We at the Alliance thought that you might like to meet some of the people who work here! So we are creating a video series where we introduce you to some of the staff at the National Alliance to End Homelessness. Today, we meet Bill Sermons!
Want to learn more about HRI? Go here!
For those of you who don’t know, Capitol Hill Day 2010 was held in conjunction with our annual National Conference on Ending Homelessness in July. Nonprofit providers, public officials, private sector representatives, consumers, and other key stakeholders visited their Members of Congress on Capitol Hill to update them on local progress in ending homelessness and urge them to make ending homelessness a federal policy priority.
So, what’s the news? We have posted our 2010 Capitol Hill Day report on our website. The report highlights the unprecedented success of this year’s Capitol Hill Day. This year, a record 40 states were represented by more than 340 participants. Eight states, including Connecticut, Hawaii, Arkansas, Montana, Nevada, Idaho, New Mexico, and South Dakota all had a 100 percent participation rate, meaning that everyone from the state who registered for our conference participated in Capitol Hill Day.
Not only was Capitol Hill Day an amazing effort by advocates from around the country, but the effort has already proven effective on advancing legislation. Less than a week after Hill Day, the House Appropriations Committee increased its proposed fiscal year (FY) 2011 funding for McKinney-Vento Homeless Assistance Grants program. Not only is the proposed funding level an 18 percent increase over the FY 2010 funding level, but it is also higher than the amount proposed by the T-HUD appropriations subcommittee! Way to go Capitol Hill Day participants!
Participants held almost 230 congressional meetings, and more than 45 of those meetings were held with a Member of Congress himself/herself. Advocates made the case for increased funding for McKinney-Vento programs in an astounding 130 of those meetings. Other policy recommendations discussed include the importance of providing additional funding for Section 8 Housing Choice Vouchers, SAMSHA Homeless Service programs, and Runaway and Homeless Youth Act programs, as well as the importance of passing the Zero Tolerance for Veterans Homelessness Act.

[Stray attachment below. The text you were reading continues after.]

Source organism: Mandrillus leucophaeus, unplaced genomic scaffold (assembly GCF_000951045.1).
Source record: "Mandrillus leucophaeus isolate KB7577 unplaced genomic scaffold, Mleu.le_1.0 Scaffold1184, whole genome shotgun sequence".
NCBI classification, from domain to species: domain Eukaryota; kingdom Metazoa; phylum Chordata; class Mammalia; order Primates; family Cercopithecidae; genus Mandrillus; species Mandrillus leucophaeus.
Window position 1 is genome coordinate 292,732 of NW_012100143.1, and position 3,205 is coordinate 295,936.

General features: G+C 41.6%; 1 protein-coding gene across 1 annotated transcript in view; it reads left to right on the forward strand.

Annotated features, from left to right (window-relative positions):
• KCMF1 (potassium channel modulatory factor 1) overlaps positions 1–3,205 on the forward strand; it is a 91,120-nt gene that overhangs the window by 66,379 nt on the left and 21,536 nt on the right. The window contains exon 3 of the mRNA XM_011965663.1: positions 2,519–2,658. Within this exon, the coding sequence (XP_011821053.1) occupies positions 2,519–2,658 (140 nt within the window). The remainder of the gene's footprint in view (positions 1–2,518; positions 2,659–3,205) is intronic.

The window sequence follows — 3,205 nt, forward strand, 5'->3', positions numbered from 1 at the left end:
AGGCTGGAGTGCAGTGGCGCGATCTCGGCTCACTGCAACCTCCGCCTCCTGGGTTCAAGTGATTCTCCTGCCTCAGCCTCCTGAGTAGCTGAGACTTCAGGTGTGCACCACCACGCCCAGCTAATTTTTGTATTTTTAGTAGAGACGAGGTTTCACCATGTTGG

Although the full impact of Capitol Hill Day has yet to fully unfold, success is already in the air. Nearly a dozen congressional offices agreed to tour local homelessness assistance programs in the coming months. Representative Neal (MA) agreed to personally call the House Appropriations Chairman to express his support for providing $2.4 billion for McKinney-Vento programs. Senator Webb (VA) expressed an interest in working together with local advocates to convene a group of representatives from public housing authorities, local nonprofits, and the Department of Veterans Affairs to talk about HUD-VASH funding in Virginia and how to streamline the state’s rapid re-housing process. And these examples only tip the iceberg!
The success of this year’s Capitol Hill Day wouldn’t have been possible without participants from around the country joining together. The individual effort of each person allowed this year’s Capitol Hill Day to be one of the most successful yet. We are eager to see the full impact and will keep you updated. Three cheers for all the Capitol Hill Day advocates!